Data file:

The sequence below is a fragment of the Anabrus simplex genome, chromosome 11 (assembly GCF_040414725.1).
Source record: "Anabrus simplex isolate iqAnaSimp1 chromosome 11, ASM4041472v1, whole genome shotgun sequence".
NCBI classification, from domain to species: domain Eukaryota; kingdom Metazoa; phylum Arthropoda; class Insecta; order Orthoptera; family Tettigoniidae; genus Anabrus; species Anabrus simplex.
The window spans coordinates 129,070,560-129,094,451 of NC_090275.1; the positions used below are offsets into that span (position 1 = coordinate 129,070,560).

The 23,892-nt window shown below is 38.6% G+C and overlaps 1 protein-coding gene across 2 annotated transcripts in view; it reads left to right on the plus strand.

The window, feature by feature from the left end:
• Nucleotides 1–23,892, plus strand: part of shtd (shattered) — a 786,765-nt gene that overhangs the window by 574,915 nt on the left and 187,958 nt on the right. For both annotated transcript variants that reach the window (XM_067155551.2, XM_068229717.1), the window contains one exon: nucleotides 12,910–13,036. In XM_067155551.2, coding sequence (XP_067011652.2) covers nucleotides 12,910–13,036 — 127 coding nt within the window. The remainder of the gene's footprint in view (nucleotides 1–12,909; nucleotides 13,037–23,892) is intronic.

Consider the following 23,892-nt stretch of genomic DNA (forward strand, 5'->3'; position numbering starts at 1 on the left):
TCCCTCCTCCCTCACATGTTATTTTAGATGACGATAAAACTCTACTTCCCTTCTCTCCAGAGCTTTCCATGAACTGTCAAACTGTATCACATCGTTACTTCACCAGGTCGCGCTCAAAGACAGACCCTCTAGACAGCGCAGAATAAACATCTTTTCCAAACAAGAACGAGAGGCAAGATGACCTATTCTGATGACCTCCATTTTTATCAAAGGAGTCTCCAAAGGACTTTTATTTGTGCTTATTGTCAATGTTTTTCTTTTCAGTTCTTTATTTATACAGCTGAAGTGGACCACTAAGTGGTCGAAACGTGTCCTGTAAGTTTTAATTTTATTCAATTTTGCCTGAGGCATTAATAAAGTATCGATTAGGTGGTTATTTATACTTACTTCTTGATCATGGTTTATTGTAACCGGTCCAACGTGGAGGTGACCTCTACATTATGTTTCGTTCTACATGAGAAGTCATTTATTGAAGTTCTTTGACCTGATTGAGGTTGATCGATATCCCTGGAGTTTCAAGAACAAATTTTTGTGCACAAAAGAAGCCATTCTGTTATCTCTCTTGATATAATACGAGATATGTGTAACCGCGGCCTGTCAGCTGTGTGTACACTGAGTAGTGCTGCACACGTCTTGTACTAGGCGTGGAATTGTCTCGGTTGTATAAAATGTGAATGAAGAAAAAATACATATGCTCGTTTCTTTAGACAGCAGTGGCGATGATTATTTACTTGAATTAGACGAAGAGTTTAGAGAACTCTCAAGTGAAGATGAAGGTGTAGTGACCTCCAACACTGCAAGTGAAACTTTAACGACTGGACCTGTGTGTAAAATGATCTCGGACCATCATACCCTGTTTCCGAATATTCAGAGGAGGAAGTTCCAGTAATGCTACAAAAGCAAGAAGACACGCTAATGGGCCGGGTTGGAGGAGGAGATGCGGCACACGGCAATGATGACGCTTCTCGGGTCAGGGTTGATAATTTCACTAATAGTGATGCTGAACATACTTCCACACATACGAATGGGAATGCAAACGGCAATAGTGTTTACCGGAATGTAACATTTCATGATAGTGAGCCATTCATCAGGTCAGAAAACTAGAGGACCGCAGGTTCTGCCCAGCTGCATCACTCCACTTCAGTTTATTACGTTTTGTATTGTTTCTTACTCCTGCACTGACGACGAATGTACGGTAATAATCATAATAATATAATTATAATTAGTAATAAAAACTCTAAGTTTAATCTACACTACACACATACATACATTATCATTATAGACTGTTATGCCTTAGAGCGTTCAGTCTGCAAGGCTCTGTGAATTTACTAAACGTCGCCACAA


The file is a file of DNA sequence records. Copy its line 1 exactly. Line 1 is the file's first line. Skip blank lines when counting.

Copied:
The sequence below is a fragment of the Anabrus simplex genome, chromosome 11 (assembly GCF_040414725.1).